A £10.8 million project on the Isles of Scilly will provide a model for electric vehicles (EVs) and home batteries to play a major role in low-carbon smart energy systems around the world, Moixa announced today.
Moixa will develop platforms allowing electric vehicles and smart home batteries to be used to help balance supply and demand within the islands’ energy system, although the project will not fund the EVs and charging points themselves.
The Smart Energy Islands (SEI) project, part financed by £8.6m from the European Regional Development Fund, will lay the foundations for the wider Smart Islands programme, which aims by 2025 to cut electricity bills by 40%, meet 40% of energy demand through renewables, and see 40% of vehicles being electric or low-carbon.
The Electric Vehicle Management System will control and optimise how electric car batteries can be used by the islands’ energy system. It will develop learning algorithms to ensure that when electric vehicles are deployed they are maintained at a state of charge best able to support the energy system and the needs of their users.
The Home Battery Management System will also support the Smart Islands goals. Smart home batteries will allow homes with solar panels to save money by using more of the power they generate. They will also be able to import or export energy to balance local energy needs.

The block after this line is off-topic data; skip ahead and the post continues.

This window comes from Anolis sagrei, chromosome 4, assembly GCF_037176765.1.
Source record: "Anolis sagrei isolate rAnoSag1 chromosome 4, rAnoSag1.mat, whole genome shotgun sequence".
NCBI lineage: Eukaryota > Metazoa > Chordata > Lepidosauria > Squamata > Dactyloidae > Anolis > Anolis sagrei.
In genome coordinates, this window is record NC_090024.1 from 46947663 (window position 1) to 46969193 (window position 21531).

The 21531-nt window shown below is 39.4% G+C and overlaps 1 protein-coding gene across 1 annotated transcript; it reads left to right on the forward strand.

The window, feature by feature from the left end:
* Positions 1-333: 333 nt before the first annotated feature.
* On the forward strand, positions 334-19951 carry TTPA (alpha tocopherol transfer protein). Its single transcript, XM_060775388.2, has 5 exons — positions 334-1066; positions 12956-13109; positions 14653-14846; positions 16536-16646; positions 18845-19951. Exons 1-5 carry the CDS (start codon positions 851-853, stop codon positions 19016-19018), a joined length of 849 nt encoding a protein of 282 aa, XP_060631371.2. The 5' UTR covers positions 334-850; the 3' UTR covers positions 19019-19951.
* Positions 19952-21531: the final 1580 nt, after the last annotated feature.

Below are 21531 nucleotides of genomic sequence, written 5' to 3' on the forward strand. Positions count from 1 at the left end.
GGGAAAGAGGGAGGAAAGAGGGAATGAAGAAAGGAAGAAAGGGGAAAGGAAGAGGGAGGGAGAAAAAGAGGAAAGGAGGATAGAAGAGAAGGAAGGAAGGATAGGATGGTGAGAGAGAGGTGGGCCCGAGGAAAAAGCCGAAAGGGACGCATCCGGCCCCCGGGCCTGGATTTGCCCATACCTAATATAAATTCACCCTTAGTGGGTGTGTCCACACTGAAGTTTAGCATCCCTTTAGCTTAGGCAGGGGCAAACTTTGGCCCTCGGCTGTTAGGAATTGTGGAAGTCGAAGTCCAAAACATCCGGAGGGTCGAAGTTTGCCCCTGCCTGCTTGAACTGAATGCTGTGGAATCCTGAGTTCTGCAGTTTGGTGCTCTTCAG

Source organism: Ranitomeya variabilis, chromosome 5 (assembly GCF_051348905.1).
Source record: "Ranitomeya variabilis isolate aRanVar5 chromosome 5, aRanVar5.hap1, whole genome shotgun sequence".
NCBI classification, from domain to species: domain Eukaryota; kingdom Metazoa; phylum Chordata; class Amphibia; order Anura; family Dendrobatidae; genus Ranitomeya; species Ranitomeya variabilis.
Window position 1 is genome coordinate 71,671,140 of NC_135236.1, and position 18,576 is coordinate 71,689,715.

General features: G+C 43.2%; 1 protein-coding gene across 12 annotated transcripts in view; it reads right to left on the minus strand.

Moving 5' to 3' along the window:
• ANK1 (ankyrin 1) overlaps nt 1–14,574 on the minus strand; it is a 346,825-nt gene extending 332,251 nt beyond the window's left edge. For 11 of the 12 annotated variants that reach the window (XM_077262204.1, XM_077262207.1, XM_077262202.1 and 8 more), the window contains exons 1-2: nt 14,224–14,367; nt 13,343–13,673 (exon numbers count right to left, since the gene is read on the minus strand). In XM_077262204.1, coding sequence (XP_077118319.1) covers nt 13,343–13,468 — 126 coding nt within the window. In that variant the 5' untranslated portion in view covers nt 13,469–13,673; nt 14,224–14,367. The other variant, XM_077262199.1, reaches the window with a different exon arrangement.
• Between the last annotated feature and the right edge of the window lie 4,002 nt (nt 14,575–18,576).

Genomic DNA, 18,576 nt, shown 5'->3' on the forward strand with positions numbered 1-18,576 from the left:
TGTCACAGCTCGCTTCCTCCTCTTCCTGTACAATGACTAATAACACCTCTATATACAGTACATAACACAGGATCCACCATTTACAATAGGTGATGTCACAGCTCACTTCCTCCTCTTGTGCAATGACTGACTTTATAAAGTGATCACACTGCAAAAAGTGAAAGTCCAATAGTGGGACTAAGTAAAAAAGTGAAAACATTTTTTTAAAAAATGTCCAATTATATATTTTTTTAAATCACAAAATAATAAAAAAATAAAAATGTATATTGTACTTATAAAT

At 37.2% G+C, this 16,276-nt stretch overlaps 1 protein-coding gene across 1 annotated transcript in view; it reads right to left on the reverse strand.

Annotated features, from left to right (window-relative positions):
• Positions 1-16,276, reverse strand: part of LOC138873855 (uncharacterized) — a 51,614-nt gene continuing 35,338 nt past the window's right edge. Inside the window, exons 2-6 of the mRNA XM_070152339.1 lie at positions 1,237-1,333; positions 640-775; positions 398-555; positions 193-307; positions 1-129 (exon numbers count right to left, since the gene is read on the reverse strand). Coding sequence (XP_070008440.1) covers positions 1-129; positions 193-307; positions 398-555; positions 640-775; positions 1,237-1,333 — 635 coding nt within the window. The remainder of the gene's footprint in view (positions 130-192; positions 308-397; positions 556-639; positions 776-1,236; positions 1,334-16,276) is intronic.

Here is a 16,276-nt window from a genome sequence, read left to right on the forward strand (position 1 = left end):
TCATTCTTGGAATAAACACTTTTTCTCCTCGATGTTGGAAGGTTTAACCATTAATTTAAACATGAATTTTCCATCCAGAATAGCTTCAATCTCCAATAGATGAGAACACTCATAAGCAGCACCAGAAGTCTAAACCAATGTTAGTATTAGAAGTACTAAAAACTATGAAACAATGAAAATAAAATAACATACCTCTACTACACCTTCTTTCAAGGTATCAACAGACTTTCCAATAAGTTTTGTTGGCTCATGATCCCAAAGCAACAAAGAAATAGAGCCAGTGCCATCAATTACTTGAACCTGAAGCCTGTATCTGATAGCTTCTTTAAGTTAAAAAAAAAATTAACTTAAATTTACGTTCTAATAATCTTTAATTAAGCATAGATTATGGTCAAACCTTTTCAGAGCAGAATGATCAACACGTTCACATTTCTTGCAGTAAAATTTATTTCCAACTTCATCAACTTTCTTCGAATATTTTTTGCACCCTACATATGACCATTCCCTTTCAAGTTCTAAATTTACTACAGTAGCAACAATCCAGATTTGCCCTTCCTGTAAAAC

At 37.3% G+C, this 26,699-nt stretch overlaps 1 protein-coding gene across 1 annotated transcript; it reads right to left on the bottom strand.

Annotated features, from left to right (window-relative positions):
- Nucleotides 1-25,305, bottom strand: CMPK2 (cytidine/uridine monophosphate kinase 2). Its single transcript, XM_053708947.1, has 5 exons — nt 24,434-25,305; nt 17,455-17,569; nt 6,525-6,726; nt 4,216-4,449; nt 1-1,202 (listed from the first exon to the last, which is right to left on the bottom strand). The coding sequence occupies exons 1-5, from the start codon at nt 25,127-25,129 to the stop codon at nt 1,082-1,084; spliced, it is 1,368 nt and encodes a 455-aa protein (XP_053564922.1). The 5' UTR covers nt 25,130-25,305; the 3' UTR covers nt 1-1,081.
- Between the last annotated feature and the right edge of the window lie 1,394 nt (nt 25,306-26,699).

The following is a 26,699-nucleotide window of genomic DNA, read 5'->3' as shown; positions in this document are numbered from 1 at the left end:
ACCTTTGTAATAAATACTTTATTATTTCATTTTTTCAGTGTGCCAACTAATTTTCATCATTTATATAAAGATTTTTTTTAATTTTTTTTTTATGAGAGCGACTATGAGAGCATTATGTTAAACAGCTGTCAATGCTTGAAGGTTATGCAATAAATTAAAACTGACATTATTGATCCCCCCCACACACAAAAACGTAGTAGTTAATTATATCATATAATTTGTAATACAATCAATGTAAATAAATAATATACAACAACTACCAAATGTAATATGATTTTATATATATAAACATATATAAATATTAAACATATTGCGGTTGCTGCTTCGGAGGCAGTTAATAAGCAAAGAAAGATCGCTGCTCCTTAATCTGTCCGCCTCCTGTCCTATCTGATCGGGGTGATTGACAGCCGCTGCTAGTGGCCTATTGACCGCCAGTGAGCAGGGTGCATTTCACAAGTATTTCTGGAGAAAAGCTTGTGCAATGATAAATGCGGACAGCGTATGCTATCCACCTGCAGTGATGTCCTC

Moixa’s systems will integrate with an Internet of Things (IoT) platform developed by Hitachi Europe, which is leading the SEI project. It will use home batteries, electric vehicles and smart heating technologies to balance supply and demand of electricity. By easing pressures on the islands’ energy system, it will allow them to scale up renewable generation and increase their energy independence.
The SEI project will develop systems that can be replicated worldwide to help communities to make a rapid transition from a high-carbon to a low-carbon economy.
Chris Wright, Moixa chief technology officer, said: “Moixa’s role in the Smart Energy Islands project will demonstrate how ordinary people will play a key role in our future energy system. Home batteries and electric vehicles controlled by smart software will help create a reliable, cost-effective, low-carbon energy system that will deliver savings to homeowners and the community.
“Our systems will support the reduction of fuel poverty on the Scilly Isles and support their path to full energy independence. They will be scalable and flexible so they can be replicated easily to allow communities all over the world to cut carbon and benefit from the smart power revolution.”
EVs are set to play a major part in the global transition to a low-carbon economy, providing an alternative to diesel and petrol vehicles and playing an important role in future smart energy systems. Fourteen countries plan to put 13 million EVs on the roads by 2020, and with 60% annual growth they could make up a third of the road transport market by 2035.